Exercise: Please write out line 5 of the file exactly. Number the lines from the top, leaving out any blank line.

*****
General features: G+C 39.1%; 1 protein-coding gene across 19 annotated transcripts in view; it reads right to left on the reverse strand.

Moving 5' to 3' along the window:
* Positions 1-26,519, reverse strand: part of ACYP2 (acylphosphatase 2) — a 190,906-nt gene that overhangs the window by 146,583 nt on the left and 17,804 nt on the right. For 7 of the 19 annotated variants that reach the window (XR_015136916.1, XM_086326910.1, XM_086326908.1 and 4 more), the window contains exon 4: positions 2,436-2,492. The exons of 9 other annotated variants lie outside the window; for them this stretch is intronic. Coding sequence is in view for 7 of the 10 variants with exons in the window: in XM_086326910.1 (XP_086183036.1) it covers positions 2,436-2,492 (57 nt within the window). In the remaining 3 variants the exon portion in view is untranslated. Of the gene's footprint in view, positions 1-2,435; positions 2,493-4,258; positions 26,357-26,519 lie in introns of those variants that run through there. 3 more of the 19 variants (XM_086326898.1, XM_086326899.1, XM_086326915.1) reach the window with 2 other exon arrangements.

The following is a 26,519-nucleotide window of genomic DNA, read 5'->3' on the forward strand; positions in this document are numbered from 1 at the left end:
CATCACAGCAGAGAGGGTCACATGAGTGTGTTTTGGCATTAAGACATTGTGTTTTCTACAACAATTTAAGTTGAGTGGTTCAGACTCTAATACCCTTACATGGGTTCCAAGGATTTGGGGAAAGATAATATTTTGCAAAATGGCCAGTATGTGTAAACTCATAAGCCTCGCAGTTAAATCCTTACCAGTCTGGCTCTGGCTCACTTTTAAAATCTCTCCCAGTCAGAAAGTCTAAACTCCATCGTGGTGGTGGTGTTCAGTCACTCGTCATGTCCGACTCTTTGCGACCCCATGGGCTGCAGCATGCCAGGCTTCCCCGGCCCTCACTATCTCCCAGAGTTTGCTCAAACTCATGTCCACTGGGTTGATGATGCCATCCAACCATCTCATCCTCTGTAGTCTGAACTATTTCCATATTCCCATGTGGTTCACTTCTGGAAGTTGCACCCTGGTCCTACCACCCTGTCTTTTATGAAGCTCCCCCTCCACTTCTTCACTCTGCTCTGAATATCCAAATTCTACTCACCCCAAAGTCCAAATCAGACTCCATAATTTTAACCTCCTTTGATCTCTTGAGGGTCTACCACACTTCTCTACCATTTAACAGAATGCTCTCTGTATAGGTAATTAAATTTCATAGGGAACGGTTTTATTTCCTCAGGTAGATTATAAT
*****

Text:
CATCACAGCAGAGAGGGTCACATGAGTGTGTTTTGGCATTAAGACATTGTGTTTTCTACAACAATTTAAGTTGAGTGGTTCAGACTCTAATACCCTTACATGGGTTCCAAGGATTTGGGGAAAGATAATATTTTGCAAAATGGCCAGTATGTGTAAACTCATAAGCCTCGCAGTTAAATCCTTACCAGTCTGGCTCTGGCTCACTTTTAAAATCTCTCCCAGTCAGAAAGTCTAAACTCCATCGTGGTGGTGGTGTTCAGTCACTCGTCATGTCCGACTCTTTGCGACCCCATGGGCTGCAGCATGCCAGGCTTCCCCGGCCCTCACTATCTCCCAGAGTTTGCTCAAACTCATGTCCACTGGGTTGATGATGCCATCCAACCATCTCATCCTCTGTAGTCTGAACTATTTCCATATTCCCATGTGGTTCACTTCTGGAAGTTGCACCCTGGTCCTACCACCCTGTCTTTTATGAAGCTCCCCCTCCACTTCTTCACTCTGCTCTGAATATCCAAATTCTACTCACCCCAAAGTCCAAATCAGACTCCATAATTTTAACCTCCTTTGATCTCTTGAGGGTCTACCACACTTCTCTACCATTTAACAGAATGCTCTCTGTATAGGTAATTAAATTTCATAGGGAACGGTTTTATTTCCTCAGGTAGATTATAAT